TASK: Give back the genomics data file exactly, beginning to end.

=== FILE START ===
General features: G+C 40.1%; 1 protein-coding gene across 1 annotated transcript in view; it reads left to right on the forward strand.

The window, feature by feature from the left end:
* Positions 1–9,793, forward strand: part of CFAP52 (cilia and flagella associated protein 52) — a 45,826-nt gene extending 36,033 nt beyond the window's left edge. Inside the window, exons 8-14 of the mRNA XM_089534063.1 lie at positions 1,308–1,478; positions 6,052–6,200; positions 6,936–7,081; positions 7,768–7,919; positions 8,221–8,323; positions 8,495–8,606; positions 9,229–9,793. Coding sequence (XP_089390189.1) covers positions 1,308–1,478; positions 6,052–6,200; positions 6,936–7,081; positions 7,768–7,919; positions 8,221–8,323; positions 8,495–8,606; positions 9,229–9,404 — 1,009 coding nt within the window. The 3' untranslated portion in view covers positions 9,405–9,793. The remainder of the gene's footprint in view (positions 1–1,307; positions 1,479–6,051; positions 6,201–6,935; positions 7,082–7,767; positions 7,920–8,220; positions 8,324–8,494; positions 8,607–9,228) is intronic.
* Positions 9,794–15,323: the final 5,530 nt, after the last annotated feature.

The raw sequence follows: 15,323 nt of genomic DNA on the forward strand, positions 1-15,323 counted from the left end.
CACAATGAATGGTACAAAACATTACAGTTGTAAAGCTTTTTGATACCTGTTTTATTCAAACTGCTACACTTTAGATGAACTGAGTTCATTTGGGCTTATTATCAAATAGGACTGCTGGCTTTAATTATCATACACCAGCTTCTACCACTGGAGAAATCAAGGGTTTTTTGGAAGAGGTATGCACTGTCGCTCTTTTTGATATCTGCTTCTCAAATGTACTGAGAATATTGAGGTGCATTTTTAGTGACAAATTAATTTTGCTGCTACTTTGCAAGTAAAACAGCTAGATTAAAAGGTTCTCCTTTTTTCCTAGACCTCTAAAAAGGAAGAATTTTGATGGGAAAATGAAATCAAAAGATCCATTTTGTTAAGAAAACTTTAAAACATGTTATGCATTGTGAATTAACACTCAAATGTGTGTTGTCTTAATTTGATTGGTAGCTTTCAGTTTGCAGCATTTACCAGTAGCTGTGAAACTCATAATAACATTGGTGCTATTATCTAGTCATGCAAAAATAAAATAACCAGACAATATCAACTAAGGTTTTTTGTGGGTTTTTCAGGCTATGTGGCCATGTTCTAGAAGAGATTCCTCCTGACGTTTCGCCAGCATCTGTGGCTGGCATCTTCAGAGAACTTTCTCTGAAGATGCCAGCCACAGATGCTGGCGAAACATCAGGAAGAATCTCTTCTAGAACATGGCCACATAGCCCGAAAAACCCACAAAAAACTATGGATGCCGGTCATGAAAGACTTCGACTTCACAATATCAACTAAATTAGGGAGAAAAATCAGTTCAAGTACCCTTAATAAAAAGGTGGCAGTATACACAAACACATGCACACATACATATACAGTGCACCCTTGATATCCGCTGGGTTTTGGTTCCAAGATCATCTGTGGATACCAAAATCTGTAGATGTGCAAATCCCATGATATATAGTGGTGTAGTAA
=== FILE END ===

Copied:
General features: G+C 40.1%; 1 protein-coding gene across 1 annotated transcript in view; it reads left to right on the forward strand.

The window, feature by feature from the left end:
* Positions 1–9,793, forward strand: part of CFAP52 (cilia and flagella associated protein 52) — a 45,826-nt gene extending 36,033 nt beyond the window's left edge. Inside the window, exons 8-14 of the mRNA XM_089534063.1 lie at positions 1,308–1,478; positions 6,052–6,200; positions 6,936–7,081; positions 7,768–7,919; positions 8,221–8,323; positions 8,495–8,606; positions 9,229–9,793. Coding sequence (XP_089390189.1) covers positions 1,308–1,478; positions 6,052–6,200; positions 6,936–7,081; positions 7,768–7,919; positions 8,221–8,323; positions 8,495–8,606; positions 9,229–9,404 — 1,009 coding nt within the window. The 3' untranslated portion in view covers positions 9,405–9,793. The remainder of the gene's footprint in view (positions 1–1,307; positions 1,479–6,051; positions 6,201–6,935; positions 7,082–7,767; positions 7,920–8,220; positions 8,324–8,494; positions 8,607–9,228) is intronic.
* Positions 9,794–15,323: the final 5,530 nt, after the last annotated feature.

The raw sequence follows: 15,323 nt of genomic DNA on the forward strand, positions 1-15,323 counted from the left end.
CACAATGAATGGTACAAAACATTACAGTTGTAAAGCTTTTTGATACCTGTTTTATTCAAACTGCTACACTTTAGATGAACTGAGTTCATTTGGGCTTATTATCAAATAGGACTGCTGGCTTTAATTATCATACACCAGCTTCTACCACTGGAGAAATCAAGGGTTTTTTGGAAGAGGTATGCACTGTCGCTCTTTTTGATATCTGCTTCTCAAATGTACTGAGAATATTGAGGTGCATTTTTAGTGACAAATTAATTTTGCTGCTACTTTGCAAGTAAAACAGCTAGATTAAAAGGTTCTCCTTTTTTCCTAGACCTCTAAAAAGGAAGAATTTTGATGGGAAAATGAAATCAAAAGATCCATTTTGTTAAGAAAACTTTAAAACATGTTATGCATTGTGAATTAACACTCAAATGTGTGTTGTCTTAATTTGATTGGTAGCTTTCAGTTTGCAGCATTTACCAGTAGCTGTGAAACTCATAATAACATTGGTGCTATTATCTAGTCATGCAAAAATAAAATAACCAGACAATATCAACTAAGGTTTTTTGTGGGTTTTTCAGGCTATGTGGCCATGTTCTAGAAGAGATTCCTCCTGACGTTTCGCCAGCATCTGTGGCTGGCATCTTCAGAGAACTTTCTCTGAAGATGCCAGCCACAGATGCTGGCGAAACATCAGGAAGAATCTCTTCTAGAACATGGCCACATAGCCCGAAAAACCCACAAAAAACTATGGATGCCGGTCATGAAAGACTTCGACTTCACAATATCAACTAAATTAGGGAGAAAAATCAGTTCAAGTACCCTTAATAAAAAGGTGGCAGTATACACAAACACATGCACACATACATATACAGTGCACCCTTGATATCCGCTGGGTTTTGGTTCCAAGATCATCTGTGGATACCAAAATCTGTAGATGTGCAAATCCCATGATATATAGTGGTGTAGTAA